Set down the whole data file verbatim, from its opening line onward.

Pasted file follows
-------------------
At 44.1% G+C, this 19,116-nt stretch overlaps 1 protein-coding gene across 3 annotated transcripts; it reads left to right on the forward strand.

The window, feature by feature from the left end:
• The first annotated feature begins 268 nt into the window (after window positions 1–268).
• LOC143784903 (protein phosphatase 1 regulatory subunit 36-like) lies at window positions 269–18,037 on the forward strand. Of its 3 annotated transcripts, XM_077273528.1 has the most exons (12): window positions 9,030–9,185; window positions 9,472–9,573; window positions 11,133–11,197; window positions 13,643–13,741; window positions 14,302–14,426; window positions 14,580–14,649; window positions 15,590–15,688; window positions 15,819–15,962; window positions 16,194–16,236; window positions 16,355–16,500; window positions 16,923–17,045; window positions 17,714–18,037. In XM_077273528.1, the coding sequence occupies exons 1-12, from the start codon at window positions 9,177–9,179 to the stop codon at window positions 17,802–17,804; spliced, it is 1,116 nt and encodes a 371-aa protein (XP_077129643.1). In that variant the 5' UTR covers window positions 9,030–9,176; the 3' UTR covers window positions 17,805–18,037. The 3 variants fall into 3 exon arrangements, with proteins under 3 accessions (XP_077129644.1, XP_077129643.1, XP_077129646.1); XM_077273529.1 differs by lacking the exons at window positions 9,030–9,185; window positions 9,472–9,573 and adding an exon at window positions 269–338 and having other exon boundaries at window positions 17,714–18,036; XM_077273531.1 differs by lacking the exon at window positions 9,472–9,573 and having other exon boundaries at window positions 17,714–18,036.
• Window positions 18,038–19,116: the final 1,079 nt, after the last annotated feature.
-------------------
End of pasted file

At 44.1% G+C, this 19,116-nt stretch overlaps 1 protein-coding gene across 3 annotated transcripts; it reads left to right on the forward strand.

The window, feature by feature from the left end:
• The first annotated feature begins 268 nt into the window (after window positions 1–268).
• LOC143784903 (protein phosphatase 1 regulatory subunit 36-like) lies at window positions 269–18,037 on the forward strand. Of its 3 annotated transcripts, XM_077273528.1 has the most exons (12): window positions 9,030–9,185; window positions 9,472–9,573; window positions 11,133–11,197; window positions 13,643–13,741; window positions 14,302–14,426; window positions 14,580–14,649; window positions 15,590–15,688; window positions 15,819–15,962; window positions 16,194–16,236; window positions 16,355–16,500; window positions 16,923–17,045; window positions 17,714–18,037. In XM_077273528.1, the coding sequence occupies exons 1-12, from the start codon at window positions 9,177–9,179 to the stop codon at window positions 17,802–17,804; spliced, it is 1,116 nt and encodes a 371-aa protein (XP_077129643.1). In that variant the 5' UTR covers window positions 9,030–9,176; the 3' UTR covers window positions 17,805–18,037. The 3 variants fall into 3 exon arrangements, with proteins under 3 accessions (XP_077129644.1, XP_077129643.1, XP_077129646.1); XM_077273529.1 differs by lacking the exons at window positions 9,030–9,185; window positions 9,472–9,573 and adding an exon at window positions 269–338 and having other exon boundaries at window positions 17,714–18,036; XM_077273531.1 differs by lacking the exon at window positions 9,472–9,573 and having other exon boundaries at window positions 17,714–18,036.
• Window positions 18,038–19,116: the final 1,079 nt, after the last annotated feature.